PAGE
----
Even though it’s 2018, sustainability still isn’t really the ‘cool’ thing to do – (hardly anyone) gets excited about shorter showers, reusable Java Joe’s mugs and biodegradable straws. What many aren’t able to see, however, is just how simple, practical and appealing being ‘sustainable’ can be, a key theme highlighted at this year’s Lehigh Valley Association of Independent Colleges (LVAIC) Sustainability Conference.

The Conference, hosted by Lafayette College in Easton on Feb. 17, brought together a whole host of like-minded Lehigh Valley students, faculty and ‘greenies’ to listen, learn and share their ideas for a sustainable future.

“To make a social change, we don’t need everyone on board,” said Kirsi Jansa, the event’s key-note speaker and the producer of the Sustainability Pioneers short documentary series. “We’re different and we have different views. I don’t need to convince you, but I’m interested in where you come from and instead of trying to battle and convince the other person, somehow bring civility and respect to an open dialogue and conversation – if we can do that and then mitigate climate change, I think that’s a step forward.”

During her presentation, Jansa stressed the idea of “climate-change-as-a-system,” derived from the idea of interaction between different systems of all locales and magnitudes – something she understands will eventually “balance themselves only if we pay attention to the feedback loops.”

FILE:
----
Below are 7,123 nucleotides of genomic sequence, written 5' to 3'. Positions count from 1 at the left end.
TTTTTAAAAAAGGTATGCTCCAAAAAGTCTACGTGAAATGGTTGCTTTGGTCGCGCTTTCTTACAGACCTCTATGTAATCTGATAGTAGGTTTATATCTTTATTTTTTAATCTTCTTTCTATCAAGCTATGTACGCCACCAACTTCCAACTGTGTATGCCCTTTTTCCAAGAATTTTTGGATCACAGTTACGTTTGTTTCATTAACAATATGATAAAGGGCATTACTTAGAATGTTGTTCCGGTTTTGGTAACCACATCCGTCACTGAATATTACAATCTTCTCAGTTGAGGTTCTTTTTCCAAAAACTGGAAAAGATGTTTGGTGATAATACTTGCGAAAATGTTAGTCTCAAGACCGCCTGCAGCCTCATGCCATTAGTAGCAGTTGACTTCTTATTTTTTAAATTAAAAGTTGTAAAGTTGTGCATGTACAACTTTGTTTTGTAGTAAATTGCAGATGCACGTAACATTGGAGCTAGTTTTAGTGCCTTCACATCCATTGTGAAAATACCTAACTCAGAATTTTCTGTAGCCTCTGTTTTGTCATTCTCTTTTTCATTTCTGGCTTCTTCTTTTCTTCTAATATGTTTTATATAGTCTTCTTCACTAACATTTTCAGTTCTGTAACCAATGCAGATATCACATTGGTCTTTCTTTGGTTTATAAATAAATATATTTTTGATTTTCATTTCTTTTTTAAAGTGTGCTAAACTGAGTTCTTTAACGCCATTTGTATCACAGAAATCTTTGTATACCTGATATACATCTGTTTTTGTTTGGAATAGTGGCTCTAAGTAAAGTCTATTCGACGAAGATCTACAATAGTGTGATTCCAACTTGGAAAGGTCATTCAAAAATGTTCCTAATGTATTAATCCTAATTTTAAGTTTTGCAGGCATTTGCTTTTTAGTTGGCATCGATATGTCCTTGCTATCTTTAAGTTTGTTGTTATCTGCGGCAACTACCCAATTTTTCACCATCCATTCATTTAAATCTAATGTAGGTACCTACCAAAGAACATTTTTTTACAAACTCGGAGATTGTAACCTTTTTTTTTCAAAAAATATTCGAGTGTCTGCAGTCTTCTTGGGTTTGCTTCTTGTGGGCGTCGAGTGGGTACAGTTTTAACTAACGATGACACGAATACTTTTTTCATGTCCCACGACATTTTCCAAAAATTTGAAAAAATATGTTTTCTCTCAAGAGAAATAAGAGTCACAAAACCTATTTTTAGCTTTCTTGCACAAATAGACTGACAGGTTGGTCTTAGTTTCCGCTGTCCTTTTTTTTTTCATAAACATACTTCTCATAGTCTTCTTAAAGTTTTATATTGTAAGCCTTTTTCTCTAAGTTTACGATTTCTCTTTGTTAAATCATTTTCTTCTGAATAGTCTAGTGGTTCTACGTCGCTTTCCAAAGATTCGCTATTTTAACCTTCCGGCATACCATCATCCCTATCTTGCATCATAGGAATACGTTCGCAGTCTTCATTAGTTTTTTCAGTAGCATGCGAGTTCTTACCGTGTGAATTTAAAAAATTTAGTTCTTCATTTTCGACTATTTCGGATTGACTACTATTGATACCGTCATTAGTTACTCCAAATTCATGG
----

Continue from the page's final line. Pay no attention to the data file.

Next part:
“When I think of a system, I think of interconnected pieces – Muhlenberg has a sustainability department and we’re focusing on learning about those issues, but I think it’s our job to educate everyone on those issues,” said Mimi Salters ‘20, President of EnAct and conference attendee.  “Buildings, departments, and offices all need to work together because in order to implement these things and make a difference, everyone kind of has to work as a system and build off of each other.”

The conference itself was structured with Jansa’s introductory presentation, followed by rounds of student- and educator-led talks on their experiences with sustainability initiatives. Students from Moravian, Lafayette, DeSales and Lehigh all gave talks ranging from a visit to the UN Climate Conference to sustainable campus farming practices and mindful dining management.

“They [Lafayette] have their own animal conservatory, so I thought it was really interesting how they use the leftover food that couldn’t be given to humans to animals,” said Salters, on a talk titled “The Loss We Can Gain.” “They also went beyond the scope of their individual dining hall and school to look at food and security in Easton – bringing that leftover food that the dining hall cooks but doesn’t serve and giving that to people that’ll eat it because it’s a huge issue,” said Salters.

Another midday presentation, titled “Put a Price on it: Solving Climate Change in One Generation,” focused on the impact young activists can have on current policy, infrastructure and the overall cost of non-renewables.

“We develop the agenda for Congress,” said Randy Gyory, a Citizens Climate Lobby (CCL) presenter and former Interim Executive Vice President and Chief Operating Officer at Philadelphia Gas Works. “Elected officials listen to young people. It totally changes the dynamic.”